I-5 Ramp-to-Ramp (Auxiliary) Lanes & Shoulders

Three Interstates (I-5, I-84, and I-405) intersect in the short distance between the Morrison Bridge and the Fremont Bridge, creating the biggest bottleneck in the state of Oregon. This outdated design with closely spaced interchanges and no shoulders has resulted in this section of I-5 having crash rates that exceed the state-wide average for comparable facilities.

With a new ramp-to-ramp lane in each direction on I-5 from I-84 to I-405, drivers will experience a safer, more reliable trip with less potential for crashes. A ramp-to-ramp lane allows drivers more space to merge without having to merge with through traffic if they are going to the next exit. Drivers can stay in the right lane and exit at the next opportunity. Adding continuous 12-foot shoulders for length of project area will also create space for disabled vehicles to move out of through traffic, allow emergency vehicles and buses to travel more quickly, and keep people moving. With extra space to address crashes, breakdowns, or emergencies, drivers will be able to avoid the disruption of closed lanes or stalled vehicles in the middle of the road.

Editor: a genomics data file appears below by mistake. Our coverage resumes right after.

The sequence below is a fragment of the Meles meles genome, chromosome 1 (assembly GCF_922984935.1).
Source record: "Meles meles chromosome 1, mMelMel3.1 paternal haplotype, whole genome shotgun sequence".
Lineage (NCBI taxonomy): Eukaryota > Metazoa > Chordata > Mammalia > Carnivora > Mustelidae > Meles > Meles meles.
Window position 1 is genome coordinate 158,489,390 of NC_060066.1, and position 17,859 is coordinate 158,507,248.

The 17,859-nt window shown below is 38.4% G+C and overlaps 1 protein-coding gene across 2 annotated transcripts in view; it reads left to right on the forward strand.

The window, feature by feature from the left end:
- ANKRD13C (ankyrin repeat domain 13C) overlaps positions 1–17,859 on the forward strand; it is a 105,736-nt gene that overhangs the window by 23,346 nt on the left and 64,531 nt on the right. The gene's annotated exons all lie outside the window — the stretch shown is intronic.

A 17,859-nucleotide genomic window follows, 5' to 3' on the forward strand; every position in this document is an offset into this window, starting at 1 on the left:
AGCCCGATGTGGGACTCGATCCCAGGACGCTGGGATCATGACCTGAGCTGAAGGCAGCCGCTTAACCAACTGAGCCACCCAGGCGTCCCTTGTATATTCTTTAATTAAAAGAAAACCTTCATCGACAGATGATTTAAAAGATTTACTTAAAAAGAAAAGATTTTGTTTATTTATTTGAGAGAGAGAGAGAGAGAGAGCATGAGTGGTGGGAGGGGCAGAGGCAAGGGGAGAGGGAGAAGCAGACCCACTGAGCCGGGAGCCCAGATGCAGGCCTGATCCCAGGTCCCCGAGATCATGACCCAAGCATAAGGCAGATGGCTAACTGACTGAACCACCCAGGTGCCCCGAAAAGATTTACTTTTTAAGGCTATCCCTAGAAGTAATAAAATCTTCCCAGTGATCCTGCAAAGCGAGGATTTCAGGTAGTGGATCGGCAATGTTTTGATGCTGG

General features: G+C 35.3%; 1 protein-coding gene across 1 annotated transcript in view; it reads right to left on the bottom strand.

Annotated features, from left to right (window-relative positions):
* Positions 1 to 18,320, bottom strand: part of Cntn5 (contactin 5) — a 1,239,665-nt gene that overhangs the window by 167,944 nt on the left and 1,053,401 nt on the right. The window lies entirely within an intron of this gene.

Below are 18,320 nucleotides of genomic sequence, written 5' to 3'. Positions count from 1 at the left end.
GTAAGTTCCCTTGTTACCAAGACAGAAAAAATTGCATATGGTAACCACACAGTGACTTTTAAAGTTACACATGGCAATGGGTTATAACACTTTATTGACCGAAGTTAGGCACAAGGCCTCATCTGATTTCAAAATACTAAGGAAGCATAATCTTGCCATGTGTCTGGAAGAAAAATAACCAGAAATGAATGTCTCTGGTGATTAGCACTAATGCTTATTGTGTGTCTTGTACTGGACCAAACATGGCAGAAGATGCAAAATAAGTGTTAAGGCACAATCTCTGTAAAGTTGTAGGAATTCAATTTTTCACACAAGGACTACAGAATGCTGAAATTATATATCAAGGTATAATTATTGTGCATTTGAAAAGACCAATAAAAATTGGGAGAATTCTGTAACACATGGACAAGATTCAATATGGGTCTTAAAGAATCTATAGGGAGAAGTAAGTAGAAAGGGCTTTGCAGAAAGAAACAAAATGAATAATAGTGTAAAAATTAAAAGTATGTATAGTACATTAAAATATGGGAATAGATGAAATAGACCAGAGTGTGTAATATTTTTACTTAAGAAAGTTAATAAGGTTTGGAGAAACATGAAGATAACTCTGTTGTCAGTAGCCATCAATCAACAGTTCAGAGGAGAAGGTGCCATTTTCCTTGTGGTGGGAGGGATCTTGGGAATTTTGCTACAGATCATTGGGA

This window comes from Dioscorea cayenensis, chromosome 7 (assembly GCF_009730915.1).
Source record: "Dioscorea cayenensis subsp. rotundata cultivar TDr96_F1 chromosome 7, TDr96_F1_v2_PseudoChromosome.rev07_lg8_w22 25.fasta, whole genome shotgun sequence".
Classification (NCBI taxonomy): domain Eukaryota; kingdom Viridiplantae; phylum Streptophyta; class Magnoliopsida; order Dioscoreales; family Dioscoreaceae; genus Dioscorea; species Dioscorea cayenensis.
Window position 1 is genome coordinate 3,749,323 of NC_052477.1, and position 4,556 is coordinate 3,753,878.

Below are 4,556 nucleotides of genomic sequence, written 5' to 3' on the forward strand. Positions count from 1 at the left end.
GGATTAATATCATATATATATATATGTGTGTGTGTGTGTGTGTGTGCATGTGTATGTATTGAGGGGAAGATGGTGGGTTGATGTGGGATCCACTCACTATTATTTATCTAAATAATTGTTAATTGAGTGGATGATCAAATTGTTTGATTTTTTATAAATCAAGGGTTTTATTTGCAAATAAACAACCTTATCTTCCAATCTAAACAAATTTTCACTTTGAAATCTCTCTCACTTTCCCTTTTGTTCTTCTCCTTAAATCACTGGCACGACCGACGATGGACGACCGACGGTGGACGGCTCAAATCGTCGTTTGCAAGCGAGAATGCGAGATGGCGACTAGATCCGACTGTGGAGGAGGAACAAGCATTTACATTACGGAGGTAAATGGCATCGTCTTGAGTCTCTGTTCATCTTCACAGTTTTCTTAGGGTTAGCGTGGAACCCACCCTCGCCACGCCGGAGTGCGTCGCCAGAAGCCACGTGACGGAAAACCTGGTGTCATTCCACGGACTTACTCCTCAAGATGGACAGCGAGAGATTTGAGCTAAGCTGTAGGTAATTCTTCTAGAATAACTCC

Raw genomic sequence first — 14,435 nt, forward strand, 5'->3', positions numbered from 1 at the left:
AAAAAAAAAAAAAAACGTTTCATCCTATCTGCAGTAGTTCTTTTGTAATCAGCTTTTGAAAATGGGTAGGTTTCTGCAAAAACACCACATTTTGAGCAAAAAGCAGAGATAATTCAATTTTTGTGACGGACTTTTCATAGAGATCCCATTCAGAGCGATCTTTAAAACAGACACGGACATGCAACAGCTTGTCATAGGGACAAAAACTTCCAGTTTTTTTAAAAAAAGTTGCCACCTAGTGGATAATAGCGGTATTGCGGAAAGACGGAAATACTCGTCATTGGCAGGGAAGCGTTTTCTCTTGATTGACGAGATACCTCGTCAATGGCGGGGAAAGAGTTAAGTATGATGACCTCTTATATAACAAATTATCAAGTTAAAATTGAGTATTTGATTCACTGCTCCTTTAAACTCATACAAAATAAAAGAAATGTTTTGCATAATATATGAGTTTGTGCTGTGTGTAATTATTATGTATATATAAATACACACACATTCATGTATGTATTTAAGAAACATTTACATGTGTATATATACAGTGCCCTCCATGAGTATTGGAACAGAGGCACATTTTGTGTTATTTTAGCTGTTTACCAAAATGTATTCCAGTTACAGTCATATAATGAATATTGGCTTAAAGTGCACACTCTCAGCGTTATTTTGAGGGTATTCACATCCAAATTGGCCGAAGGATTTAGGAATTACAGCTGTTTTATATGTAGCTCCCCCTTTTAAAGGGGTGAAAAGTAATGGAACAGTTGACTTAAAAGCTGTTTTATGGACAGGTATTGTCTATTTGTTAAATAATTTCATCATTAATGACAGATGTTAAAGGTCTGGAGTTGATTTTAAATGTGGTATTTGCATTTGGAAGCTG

Adding these upgrades is expected to reduce crashes up to 50 percent on I-5, save over 2.5 million hours of travel time each year, and result in $732 million in economic benefits while staying within ODOT’s existing property.

What is a Ramp-to-Ramp Lane or ‘Auxiliary Lane’?

A recent ODOT study found that auxiliary lanes are an effective way to improve safety and reduce bottleneck congestion. A ramp-to-ramp or auxiliary lane typically provides a direct connection from one interchange ramp to the next. People can transition from one ramp to the next without having to merge into through traffic. This improves overall safety and operations of the highway.

*The images on this website are conceptual drafts and are subject to change based on technical analysis and public input.

Aux Lane Schematic